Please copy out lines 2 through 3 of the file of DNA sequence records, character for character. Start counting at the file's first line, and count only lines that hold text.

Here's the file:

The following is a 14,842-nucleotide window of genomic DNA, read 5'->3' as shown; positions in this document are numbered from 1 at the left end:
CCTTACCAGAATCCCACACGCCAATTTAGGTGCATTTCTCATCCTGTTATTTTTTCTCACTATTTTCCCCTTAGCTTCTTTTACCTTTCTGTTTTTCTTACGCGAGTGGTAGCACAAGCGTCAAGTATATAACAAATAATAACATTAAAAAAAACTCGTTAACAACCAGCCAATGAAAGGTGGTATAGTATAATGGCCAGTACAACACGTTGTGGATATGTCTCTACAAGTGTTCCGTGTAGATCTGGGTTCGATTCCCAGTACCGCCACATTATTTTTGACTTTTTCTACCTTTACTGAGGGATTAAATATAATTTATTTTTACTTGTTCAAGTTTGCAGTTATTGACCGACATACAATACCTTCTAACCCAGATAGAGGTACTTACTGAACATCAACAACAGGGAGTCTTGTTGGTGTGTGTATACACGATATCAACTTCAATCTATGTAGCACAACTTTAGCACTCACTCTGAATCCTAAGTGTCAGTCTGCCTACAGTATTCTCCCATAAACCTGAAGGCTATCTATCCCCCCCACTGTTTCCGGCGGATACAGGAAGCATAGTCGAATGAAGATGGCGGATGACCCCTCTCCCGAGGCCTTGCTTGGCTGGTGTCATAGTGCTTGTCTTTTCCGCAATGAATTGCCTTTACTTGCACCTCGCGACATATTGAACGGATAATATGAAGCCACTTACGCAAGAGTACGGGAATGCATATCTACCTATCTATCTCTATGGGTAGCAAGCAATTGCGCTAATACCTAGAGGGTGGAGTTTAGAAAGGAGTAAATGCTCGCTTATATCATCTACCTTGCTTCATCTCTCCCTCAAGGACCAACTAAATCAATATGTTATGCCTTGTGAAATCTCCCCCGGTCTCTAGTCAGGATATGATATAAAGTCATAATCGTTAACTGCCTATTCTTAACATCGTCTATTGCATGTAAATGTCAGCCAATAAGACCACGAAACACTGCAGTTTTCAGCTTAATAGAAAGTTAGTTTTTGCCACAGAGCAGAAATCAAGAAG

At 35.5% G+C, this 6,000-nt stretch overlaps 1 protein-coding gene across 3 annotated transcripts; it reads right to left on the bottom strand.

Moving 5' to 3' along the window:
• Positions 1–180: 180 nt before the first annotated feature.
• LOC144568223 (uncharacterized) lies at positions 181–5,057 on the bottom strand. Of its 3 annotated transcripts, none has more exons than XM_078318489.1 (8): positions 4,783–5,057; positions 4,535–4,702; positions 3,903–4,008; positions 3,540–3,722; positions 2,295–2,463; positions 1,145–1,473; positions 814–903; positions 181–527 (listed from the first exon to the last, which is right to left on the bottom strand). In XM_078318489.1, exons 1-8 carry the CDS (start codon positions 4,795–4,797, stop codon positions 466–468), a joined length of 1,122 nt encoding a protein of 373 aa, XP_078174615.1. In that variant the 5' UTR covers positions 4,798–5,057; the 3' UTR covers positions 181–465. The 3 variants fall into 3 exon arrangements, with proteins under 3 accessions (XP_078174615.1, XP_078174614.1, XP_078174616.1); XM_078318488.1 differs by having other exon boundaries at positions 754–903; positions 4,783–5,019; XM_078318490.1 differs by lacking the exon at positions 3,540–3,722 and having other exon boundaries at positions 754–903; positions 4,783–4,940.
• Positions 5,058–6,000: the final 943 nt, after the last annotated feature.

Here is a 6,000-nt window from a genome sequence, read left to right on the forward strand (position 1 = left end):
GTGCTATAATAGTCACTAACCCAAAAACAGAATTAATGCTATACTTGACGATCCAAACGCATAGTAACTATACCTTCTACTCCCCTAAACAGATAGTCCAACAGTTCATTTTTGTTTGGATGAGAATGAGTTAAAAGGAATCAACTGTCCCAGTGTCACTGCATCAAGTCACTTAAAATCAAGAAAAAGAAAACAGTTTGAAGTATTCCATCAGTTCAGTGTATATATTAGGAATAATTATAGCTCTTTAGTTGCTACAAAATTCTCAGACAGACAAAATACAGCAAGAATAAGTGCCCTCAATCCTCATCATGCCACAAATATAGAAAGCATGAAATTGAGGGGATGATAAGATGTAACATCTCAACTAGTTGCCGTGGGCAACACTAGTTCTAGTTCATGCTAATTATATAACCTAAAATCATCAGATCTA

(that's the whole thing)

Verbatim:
CCTTACCAGAATCCCACACGCCAATTTAGGTGCATTTCTCATCCTGTTATTTTTTCTCACTATTTTCCCCTTAGCTTCTTTTACCTTTCTGTTTTTCTTACGCGAGTGGTAGCACAAGCGTCAAGTATATAACAAATAATAACATTAAAAAAAACTCGTTAACAACCAGCCAATGAAAGGTGGTATAGTATAATGGCCAGTACAACACGTTGTGGATATGTCTCTACAAGTGTTCCGTGTAGATCTGGGTTCGATTCCCAGTACCGCCACATTATTTTTGACTTTTTCTACCTTTACTGAGGGATTAAATATAATTTATTTTTACTTGTTCAAGTTTGCAGTTATTGACCGACATACAATACCTTCTAACCCAGATAGAGGTACTTACTGAACATCAACAACAGGGAGTCTTGTTGGTGTGTGTATACACGATATCAACTTCAATCTATGTAGCACAACTTTAGCACTCACTCTGAATCCTAAGTGTCAGTCTGCCTACAGTATTCTCCCATAAACCTGAAGGCTATCTATCCCCCCCACTGTTTCCGGCGGATACAGGAAGCATAGTCGAATGAAGATGGCGGATGACCCCTCTCCCGAGGCCTTGCTTGGCTGGTGTCATAGTGCTTGTCTTTTCCGCAATGAATTGCCTTTACTTGCACCTCGCGACATATTGAACGGATAATATGAAGCCACTTACGCAAGAGTACGGGAATGCATATCTACCTATCTATCTCTATGGGTAGCAAGCAATTGCGCTAATACCTAGAGGGTGGAGTTTAGAAAGGAGTAAATGCTCGCTTATATCATCTACCTTGCTTCATCTCTCCCTCAAGGACCAACTAAATCAATATGTTATGCCTTGTGAAATCTCCCCCGGTCTCTAGTCAGGATATGATATAAAGTCATAATCGTTAACTGCCTATTCTTAACATCGTCTATTGCATGTAAATGTCAGCCAATAAGACCACGAAACACTGCAGTTTTCAGCTTAATAGAAAGTTAGTTTTTGCCACAGAGCAGAAATCAAGAAG

At 35.5% G+C, this 6,000-nt stretch overlaps 1 protein-coding gene across 3 annotated transcripts; it reads right to left on the bottom strand.